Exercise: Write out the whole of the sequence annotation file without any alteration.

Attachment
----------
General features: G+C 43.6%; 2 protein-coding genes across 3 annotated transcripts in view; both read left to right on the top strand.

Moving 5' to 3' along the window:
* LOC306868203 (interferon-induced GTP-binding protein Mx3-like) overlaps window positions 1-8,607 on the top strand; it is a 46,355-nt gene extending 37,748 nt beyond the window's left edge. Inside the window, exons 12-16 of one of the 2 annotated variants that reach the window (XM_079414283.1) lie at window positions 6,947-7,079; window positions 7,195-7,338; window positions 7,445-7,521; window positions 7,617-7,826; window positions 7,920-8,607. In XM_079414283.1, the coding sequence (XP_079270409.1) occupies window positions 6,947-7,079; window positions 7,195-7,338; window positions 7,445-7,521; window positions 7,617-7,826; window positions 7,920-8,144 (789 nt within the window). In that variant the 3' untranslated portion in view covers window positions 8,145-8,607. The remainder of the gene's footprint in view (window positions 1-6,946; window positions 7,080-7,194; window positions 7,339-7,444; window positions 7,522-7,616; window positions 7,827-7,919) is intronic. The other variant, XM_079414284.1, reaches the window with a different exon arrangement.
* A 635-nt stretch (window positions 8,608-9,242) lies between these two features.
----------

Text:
General features: G+C 43.6%; 2 protein-coding genes across 3 annotated transcripts in view; both read left to right on the top strand.

Moving 5' to 3' along the window:
* LOC306868203 (interferon-induced GTP-binding protein Mx3-like) overlaps window positions 1-8,607 on the top strand; it is a 46,355-nt gene extending 37,748 nt beyond the window's left edge. Inside the window, exons 12-16 of one of the 2 annotated variants that reach the window (XM_079414283.1) lie at window positions 6,947-7,079; window positions 7,195-7,338; window positions 7,445-7,521; window positions 7,617-7,826; window positions 7,920-8,607. In XM_079414283.1, the coding sequence (XP_079270409.1) occupies window positions 6,947-7,079; window positions 7,195-7,338; window positions 7,445-7,521; window positions 7,617-7,826; window positions 7,920-8,144 (789 nt within the window). In that variant the 3' untranslated portion in view covers window positions 8,145-8,607. The remainder of the gene's footprint in view (window positions 1-6,946; window positions 7,080-7,194; window positions 7,339-7,444; window positions 7,522-7,616; window positions 7,827-7,919) is intronic. The other variant, XM_079414284.1, reaches the window with a different exon arrangement.
* A 635-nt stretch (window positions 8,608-9,242) lies between these two features.